Help With Chocolate Material For Cake Topping

Decorating By klakem Updated 6 Apr 2014 , 12:07am by klakem

klakem Posted 25 Feb 2014 , 8:29pm
post #1 of 9

First, excuse me for being a novice.

Second, excuse me for asking about a Darth Vader cake (but if you knew the little boy it was for, you'd smile anyways).

 

I am making a Darth Vader mold cake (Wilton pan).  

 

My main question is what chocolate would I be able to pour over it so that it would harden sufficiently but still have a nice emphasis of the features from the pan? best method for doing so?

 

As I am a novice, I would also love to hear any suggestions on using these pan molds best, can I layer them, could I do three layers and have a stand up Darth Head? (I doubt without significant architectural support.)

Thanks for any support!

8 replies
mgreen44 Posted 26 Feb 2014 , 1:30am
post #2 of 9

AI'm really not sure about your first question, I think someone may be able to offer advice on whether or not ganache will work for that.

But I've seen some cool chocolate plaques made with wilton pans - you can find examples on the Wilton site. They're very very cool, and I know others who weren't that experience that still had great success with them!

klakem Posted 28 Feb 2014 , 5:55pm
post #3 of 9

Thanks mgreen44.  I appreciate it.  I will look into both!

ellavanilla Posted 28 Feb 2014 , 8:47pm
post #4 of 9

you could make a chocolate ganache (chocolate and cream) and pour it over your finished. cake. whether or not it leaves enough detail behind will vary. Most people start with a character cake and finish with a star tip, as you can see on the pan instruction page, no doubt.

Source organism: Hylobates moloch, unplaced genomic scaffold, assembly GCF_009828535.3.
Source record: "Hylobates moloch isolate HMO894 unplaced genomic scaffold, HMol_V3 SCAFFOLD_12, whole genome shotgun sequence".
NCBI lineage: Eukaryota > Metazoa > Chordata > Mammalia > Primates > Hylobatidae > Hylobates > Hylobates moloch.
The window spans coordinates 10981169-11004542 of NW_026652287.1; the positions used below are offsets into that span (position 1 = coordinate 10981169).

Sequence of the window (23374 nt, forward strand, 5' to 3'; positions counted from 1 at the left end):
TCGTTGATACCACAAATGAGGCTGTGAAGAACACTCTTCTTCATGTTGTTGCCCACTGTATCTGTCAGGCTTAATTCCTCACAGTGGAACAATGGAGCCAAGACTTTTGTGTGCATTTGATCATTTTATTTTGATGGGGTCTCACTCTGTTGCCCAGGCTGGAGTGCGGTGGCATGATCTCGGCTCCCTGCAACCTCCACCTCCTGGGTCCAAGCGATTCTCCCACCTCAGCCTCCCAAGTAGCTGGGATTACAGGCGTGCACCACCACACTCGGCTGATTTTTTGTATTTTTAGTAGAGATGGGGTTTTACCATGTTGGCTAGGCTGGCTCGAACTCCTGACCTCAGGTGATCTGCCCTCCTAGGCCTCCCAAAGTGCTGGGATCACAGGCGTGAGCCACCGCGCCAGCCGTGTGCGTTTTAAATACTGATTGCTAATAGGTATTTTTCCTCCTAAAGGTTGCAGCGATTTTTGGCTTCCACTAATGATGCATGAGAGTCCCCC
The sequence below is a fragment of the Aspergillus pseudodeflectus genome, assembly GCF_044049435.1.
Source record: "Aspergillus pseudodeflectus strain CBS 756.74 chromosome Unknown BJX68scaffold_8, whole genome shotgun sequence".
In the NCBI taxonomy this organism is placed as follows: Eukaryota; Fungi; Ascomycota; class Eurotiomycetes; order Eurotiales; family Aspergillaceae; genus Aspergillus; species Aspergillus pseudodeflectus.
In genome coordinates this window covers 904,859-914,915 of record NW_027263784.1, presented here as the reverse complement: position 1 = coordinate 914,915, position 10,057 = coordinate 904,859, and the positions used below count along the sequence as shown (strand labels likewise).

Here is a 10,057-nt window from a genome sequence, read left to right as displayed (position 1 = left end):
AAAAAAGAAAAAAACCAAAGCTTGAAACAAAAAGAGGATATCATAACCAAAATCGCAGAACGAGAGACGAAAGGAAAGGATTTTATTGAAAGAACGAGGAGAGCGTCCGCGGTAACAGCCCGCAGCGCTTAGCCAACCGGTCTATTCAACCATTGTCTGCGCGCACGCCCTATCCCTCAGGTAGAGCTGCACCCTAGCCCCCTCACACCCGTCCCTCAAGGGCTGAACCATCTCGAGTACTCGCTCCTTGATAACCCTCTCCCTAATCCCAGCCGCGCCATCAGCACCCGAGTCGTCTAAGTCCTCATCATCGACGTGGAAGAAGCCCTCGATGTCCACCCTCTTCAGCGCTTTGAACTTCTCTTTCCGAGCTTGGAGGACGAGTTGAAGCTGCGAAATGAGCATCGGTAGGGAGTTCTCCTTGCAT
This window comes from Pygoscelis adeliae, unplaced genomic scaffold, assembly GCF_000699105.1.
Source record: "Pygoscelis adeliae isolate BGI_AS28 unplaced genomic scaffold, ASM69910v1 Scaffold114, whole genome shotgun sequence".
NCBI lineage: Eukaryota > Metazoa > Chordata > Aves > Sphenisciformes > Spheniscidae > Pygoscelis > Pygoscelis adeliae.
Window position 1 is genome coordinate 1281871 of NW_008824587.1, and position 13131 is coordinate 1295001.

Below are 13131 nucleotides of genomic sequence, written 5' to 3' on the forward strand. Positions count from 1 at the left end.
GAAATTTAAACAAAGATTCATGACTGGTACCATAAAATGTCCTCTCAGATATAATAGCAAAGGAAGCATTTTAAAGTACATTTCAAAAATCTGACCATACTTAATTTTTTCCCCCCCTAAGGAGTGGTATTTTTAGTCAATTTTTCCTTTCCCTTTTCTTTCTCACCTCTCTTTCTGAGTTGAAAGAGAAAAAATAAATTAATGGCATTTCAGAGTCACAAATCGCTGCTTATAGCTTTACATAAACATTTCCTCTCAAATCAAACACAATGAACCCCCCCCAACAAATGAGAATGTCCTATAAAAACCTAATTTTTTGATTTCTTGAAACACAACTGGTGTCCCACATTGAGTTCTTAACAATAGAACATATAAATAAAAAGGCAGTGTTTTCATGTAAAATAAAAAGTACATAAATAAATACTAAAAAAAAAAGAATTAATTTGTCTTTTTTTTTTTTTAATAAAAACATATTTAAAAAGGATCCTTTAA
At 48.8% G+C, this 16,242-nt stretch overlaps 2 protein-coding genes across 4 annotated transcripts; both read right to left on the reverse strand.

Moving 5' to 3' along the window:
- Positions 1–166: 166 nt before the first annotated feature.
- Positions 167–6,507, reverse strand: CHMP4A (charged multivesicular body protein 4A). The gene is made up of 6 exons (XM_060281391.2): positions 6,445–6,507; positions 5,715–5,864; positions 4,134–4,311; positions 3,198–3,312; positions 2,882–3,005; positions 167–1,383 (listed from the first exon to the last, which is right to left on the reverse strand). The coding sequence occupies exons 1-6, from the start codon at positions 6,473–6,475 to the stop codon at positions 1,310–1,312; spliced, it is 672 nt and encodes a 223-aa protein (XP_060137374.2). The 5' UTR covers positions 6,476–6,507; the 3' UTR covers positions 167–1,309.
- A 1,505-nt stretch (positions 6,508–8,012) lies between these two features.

3 stacked darth cakes won't give you a 3-d cake. it will likely give you an awkwardly stacked cake. 

 

If you want to do a 3-d you have to carve. 

 

here is a great starting point

 


pinchofsweetener Posted 28 Feb 2014 , 8:53pm
post #5 of 9

Quote:

Originally Posted by mgreen44 

But I've seen some cool chocolate plaques made with wilton pans - you can find examples on the Wilton site. They're very very cool, and I know others who weren't that experience that still had great success with them!


I've seen people use wilton pans to make *candy* chocolate plaques. Basically like a bigger version of their plastic candy molds. But I've never seen them used to make a chocolate plaque with cake under it. Not sure how that would work.

klakem Posted 2 Mar 2014 , 1:10pm
post #6 of 9

  I will do a practice run on Wednesday.  

  I'm going to try the ganache first.  Any advice on what temperature the cake should be for when I pour on the warm ganache so that I get optimal detail from the mold?

 

Thanks, ellavanilla - I watched the video.  Definitely something to aspire to, but respect the work of that too much to say I could pull it off for this birthday!

pinchofsweetener & mgreen44 - I like the chocolate plaques a lot - will plan them into another project, but you're right that none are really large enough to cover a cake.  I like the wraps around the cakes for a simple way to make a basic cake be a little more sophisticated.  Will try for an adult party or housewarming in the near future!

klakem Posted 26 Mar 2014 , 7:00pm
post #7 of 9

 

Well, I had fun doing it and although it was clearly less than professional work... I remembered why I was doing it and it was "perfect" for us!

I learned a lot too!

Mattie2013 Posted 26 Mar 2014 , 7:27pm
post #8 of 9

I bet the birthday boy loved it,  and you did a great job! Congrats on getting it done~

klakem Posted 6 Apr 2014 , 12:07am
post #9 of 9

Thanks! :)

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